State Department: If Fascism cannot succeed by persuasion it must succeed by force

Discussion in 'History & Past Politicians' started by Horhey, May 2, 2012.

  1. Horhey

    Horhey Well-Known Member

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    On the U.S. government and business community's support for Hitler and Mussolini before World War II, see for example, Christopher Simpson, The Splendid Blond Beast: Money, Law, and Genocide in the Twentieth Century, Monroe, ME: Common Courage, 1995, especially pp. 46-64; David F. Schmitz, Thank God They're On Our Side: The United States and Right-Wing Dictatorships, 1921-1965, Chapel Hill: University of North Carolina Press, 1999, chs. 1 and 3; David F. Schmitz, The United States and Fascist Italy, 1922-1940, Chapel Hill: University of North Carolina Press, 1988; John P. Diggins, Mussolini and Fascism: the View from America, Princeton: Princeton University Press, 1972.

    The reasons for the warm American response to Fascism and Nazism that are detailed in these books are explained quite openly in the internal U.S. government planning record. For instance, a 1937 Report of the State Department's European Division states:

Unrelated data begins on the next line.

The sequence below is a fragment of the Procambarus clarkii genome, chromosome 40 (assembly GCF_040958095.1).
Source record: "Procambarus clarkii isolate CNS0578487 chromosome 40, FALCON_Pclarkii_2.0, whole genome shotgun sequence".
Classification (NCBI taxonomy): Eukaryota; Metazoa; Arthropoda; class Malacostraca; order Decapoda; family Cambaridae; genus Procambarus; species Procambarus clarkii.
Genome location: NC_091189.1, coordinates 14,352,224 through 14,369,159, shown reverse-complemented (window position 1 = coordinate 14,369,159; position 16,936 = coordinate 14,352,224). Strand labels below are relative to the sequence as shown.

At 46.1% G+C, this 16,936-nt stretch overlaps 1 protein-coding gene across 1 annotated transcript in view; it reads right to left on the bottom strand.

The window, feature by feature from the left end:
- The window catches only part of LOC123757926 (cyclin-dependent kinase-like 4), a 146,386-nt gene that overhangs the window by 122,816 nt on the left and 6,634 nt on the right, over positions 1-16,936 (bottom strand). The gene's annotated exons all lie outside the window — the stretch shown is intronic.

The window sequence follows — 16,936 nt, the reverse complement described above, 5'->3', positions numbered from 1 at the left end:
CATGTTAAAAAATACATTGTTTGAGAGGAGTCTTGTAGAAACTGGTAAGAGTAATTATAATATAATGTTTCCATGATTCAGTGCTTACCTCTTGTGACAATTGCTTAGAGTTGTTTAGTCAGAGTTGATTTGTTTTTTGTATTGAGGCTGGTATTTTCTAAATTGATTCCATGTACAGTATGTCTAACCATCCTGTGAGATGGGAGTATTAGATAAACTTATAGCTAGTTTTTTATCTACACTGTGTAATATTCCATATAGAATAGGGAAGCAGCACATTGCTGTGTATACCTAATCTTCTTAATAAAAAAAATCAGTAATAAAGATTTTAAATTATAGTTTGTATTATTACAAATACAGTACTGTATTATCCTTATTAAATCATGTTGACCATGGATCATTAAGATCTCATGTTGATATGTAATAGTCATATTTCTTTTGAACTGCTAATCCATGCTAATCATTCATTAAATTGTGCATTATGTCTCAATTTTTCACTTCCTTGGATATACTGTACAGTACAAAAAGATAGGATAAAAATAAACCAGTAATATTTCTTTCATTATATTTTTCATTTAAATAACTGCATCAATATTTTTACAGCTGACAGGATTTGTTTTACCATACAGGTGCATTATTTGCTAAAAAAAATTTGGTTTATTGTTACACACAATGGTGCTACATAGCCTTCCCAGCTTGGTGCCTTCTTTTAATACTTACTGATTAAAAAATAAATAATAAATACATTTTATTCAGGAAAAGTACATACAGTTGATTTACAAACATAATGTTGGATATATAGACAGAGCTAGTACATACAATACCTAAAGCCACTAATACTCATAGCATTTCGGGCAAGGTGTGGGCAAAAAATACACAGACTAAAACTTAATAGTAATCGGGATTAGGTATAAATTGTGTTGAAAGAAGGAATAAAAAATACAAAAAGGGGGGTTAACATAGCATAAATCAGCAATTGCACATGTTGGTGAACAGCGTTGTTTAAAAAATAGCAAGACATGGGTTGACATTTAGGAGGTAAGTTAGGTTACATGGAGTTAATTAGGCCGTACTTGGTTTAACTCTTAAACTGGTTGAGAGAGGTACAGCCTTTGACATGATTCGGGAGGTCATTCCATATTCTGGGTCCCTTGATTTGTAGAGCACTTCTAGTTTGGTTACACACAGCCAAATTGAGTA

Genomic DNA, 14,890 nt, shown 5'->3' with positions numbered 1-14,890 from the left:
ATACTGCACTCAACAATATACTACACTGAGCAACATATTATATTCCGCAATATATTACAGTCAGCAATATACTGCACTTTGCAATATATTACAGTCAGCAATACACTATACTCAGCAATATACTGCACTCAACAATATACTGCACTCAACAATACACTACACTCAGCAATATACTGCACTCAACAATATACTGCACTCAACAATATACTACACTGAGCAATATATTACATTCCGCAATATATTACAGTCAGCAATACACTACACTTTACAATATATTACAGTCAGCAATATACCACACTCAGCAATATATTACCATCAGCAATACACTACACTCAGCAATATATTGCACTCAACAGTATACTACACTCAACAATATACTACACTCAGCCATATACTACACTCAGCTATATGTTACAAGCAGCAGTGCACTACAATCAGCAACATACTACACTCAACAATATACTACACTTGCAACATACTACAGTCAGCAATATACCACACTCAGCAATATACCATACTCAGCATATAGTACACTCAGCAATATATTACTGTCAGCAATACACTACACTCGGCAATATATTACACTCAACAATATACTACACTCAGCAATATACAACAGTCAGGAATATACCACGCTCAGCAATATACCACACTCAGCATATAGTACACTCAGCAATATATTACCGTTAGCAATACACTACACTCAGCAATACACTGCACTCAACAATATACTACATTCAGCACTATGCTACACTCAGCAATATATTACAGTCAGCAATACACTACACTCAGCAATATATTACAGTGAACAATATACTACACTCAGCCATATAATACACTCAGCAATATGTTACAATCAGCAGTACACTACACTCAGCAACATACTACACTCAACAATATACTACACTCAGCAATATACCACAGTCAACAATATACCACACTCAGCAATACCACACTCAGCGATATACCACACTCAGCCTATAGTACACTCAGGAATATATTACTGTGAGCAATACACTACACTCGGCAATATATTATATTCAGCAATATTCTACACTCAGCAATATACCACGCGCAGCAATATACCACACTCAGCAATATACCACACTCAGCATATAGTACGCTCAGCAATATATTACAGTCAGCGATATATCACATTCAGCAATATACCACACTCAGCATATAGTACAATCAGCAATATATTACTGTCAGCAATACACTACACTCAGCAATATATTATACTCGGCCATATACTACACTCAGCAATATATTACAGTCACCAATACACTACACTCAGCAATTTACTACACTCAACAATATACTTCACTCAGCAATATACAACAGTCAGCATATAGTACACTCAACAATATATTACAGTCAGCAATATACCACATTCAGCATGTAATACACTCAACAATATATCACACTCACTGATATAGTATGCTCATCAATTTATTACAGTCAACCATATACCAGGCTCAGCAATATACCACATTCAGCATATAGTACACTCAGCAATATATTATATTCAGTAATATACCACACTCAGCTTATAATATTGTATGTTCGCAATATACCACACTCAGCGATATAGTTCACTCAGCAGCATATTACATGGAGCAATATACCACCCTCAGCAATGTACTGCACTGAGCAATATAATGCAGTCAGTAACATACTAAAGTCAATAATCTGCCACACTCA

Furthermore, although Hitler's rhetorical commitments and actions were completely public, internal U.S. government documents from the 1930s refer to Hitler as a "moderate." For example, the American chargé d'affaires in Berlin wrote to Washington in 1933 that:

    On the views of U.S. corporations towards Fascism, including details of participation in the plunder of Jewish assets under Hitler's Aryanization programs -- notably, the Ford Motor Company -- see for example, Christopher Simpson, The Splendid Blond Beast: Money, Law, and Genocide in the Twentieth Century, Monroe, ME: Common Courage, 1995, especially ch. 5 (on Ford's role in Aryanization of Jewish property, see pp. 62-63). An excerpt (p. 64):

     

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